founders pledge

Are you giving your 2%?

By Kitty Knowles 3 March 2016

Caring & sharing is good for business say top entrepreneurs from the likes of, MassChallenge, Founders Forum & SwiftKey.

A change is afoot. Business leaders have come together to change the way your business thinks about charity.

Founders Pledge is a new initiative founded by entrepreneur community Founders Forum and non-profit business accelerator MassChallenge.

The idea is simple. New businesses who take the Pledge promise to give a minimum of 2% of their profit to good causes, and the Founders team can support them to help make their money go further.

Making pie

“We launched MassChallenge in the depths of the recession to save the world,” said John Harthorne founder of the accelerator.

“What drove us into this big recession was just greed, short term profit extraction without actually creating long-term value,” he explained.

“When people are fighting over slices of pie and not enough people are making pie, you run out of pie. MassChallenge is about empowering the pie makers of society: it’s about making more pie.”

Support for startups

Making more pie may sound like an appetising option, but until now there hasn’t been enough support for startups looking to give back, said David Goldberg, Director of Founders Pledge, and CEO of Founders Forum For Good.

“We heard people saying ‘I just don’t have the time, I’m strapped for resources, and I have no support, how do I build a business with values?,” he explained. “There wasn’t a solution that allowed entrepreneurs to focus on growing a successful business and give back.”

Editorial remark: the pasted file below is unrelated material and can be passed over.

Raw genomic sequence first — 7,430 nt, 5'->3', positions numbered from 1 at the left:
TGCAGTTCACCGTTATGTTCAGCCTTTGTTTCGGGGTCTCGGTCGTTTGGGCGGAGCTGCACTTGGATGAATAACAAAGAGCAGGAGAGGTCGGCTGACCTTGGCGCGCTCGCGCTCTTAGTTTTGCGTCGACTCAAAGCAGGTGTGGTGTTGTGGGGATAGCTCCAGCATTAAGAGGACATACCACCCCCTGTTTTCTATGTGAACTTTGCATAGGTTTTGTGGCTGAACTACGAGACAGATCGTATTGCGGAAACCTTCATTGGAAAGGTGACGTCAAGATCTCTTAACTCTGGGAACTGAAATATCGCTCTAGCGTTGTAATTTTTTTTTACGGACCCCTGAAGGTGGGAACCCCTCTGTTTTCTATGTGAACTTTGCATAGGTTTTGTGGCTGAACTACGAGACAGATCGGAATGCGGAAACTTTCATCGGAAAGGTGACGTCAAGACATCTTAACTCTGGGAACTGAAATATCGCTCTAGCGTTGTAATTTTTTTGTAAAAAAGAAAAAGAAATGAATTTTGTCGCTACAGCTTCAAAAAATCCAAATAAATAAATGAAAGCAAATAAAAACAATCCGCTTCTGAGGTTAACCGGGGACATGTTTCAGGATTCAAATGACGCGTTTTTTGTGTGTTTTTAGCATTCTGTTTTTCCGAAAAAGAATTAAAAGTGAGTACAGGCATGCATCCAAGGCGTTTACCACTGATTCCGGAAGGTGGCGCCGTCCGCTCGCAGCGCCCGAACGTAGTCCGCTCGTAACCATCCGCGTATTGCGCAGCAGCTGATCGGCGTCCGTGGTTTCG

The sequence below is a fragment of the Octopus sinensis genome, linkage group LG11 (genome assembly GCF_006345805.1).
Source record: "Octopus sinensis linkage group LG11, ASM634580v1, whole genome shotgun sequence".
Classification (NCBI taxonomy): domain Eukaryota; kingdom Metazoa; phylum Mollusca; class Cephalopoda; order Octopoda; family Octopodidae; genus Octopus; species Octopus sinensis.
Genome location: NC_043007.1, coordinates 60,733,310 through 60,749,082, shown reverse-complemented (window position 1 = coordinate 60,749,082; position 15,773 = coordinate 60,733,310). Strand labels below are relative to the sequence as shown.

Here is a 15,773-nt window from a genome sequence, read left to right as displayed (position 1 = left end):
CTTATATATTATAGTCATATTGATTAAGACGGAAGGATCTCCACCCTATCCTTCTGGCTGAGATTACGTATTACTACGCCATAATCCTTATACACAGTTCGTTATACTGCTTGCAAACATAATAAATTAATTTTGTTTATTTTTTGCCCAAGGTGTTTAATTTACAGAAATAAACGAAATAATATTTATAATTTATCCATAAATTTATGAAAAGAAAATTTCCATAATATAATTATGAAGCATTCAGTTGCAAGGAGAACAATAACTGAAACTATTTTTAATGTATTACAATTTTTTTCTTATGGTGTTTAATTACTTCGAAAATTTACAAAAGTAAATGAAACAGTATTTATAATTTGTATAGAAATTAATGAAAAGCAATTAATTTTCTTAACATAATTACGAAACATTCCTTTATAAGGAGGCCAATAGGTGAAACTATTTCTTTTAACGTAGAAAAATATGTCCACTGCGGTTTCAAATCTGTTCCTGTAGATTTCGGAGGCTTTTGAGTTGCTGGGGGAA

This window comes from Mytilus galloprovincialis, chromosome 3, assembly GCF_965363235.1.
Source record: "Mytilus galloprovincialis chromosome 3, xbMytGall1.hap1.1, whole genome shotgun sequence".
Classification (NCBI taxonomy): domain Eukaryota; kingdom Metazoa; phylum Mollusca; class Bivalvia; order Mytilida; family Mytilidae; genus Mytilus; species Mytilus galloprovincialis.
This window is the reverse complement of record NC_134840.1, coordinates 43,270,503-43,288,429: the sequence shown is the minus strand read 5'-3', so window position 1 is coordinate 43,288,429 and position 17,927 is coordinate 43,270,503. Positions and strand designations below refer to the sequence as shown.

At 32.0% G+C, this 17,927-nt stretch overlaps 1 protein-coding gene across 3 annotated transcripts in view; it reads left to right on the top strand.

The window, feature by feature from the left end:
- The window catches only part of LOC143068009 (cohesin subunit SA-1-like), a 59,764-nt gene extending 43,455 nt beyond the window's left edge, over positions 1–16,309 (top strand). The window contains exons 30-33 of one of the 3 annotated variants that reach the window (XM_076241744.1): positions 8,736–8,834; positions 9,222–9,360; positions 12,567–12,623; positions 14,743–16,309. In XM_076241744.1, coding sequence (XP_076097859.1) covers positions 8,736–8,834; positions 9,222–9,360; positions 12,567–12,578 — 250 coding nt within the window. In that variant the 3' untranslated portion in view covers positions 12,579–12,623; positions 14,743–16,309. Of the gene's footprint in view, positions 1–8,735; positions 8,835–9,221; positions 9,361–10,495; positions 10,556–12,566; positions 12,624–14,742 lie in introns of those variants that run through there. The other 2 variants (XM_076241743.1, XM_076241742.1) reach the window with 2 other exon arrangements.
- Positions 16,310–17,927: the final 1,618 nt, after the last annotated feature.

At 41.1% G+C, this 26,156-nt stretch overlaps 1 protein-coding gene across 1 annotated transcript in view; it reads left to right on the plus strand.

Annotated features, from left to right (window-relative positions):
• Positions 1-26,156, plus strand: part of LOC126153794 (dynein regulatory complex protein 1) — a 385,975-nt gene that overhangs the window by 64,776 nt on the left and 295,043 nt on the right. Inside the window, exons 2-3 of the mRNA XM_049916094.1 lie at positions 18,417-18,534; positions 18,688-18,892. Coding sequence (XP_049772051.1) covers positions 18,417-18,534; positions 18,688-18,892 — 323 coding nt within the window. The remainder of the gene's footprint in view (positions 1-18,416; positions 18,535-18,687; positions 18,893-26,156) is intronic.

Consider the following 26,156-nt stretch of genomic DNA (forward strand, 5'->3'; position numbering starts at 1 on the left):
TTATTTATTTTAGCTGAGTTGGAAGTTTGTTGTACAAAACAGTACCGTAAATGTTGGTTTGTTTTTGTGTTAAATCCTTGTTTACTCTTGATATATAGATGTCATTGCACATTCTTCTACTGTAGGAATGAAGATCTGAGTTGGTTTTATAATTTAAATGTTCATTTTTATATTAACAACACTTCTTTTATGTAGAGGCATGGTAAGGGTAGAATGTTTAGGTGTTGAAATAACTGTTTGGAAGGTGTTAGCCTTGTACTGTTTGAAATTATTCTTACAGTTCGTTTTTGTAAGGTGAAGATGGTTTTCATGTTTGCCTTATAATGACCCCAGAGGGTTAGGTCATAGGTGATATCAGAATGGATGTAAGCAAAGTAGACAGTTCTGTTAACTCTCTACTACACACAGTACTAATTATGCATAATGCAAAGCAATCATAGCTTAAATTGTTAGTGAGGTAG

“This innate desire to innovate and change and disrupt is what charity is really about in this age.”

Brent Hoberman. Pic: CC/flickr/OFFICIAL LEWEB PHOTOS
Brent Hoberman. Pic: CC/flickr/OFFICIAL LEWEB PHOTOS

Good for business

What might surprise you is that giving a portion of your money away is actually good for business, say experts – including the man behind Founders Forum, and, Brent Hoberman.

“Businesses that take social responsibility seriously actually tend to do better than those that don’t,” he told The Memo.

“Young companies with a greater purpose see the benefit of recruiting better millennials, more rounded people, more ambitious people who want to make their own dent in the universe both at a company and beyond.”

As Harthorne reiterates:

“You just attract better people and they care more about your business when you’re ethically sound.”

Jon Reynolds and Ben Medlock, co-founders of SwiftKey.
Jon Reynolds and Ben Medlock, co-founders of SwiftKey.

So who’s actually signed the Founders Pledge?

So far there have been 329 pledges across 249 businesses on four continents, reports the Founders Pledge team including Hassle’s Alex Depledge, Unruly’s Sarah Wood and Duedil’s Damian Kimmelman.

Companies have so far pledged between 2% and 25%, with an average pledge of 4%. Cumulatively, their commitments are worth an impressive $70.1m.

You’ll already know of Swiftkey, the AI predictive text service who Microsoft bought last month for an impressive $250m.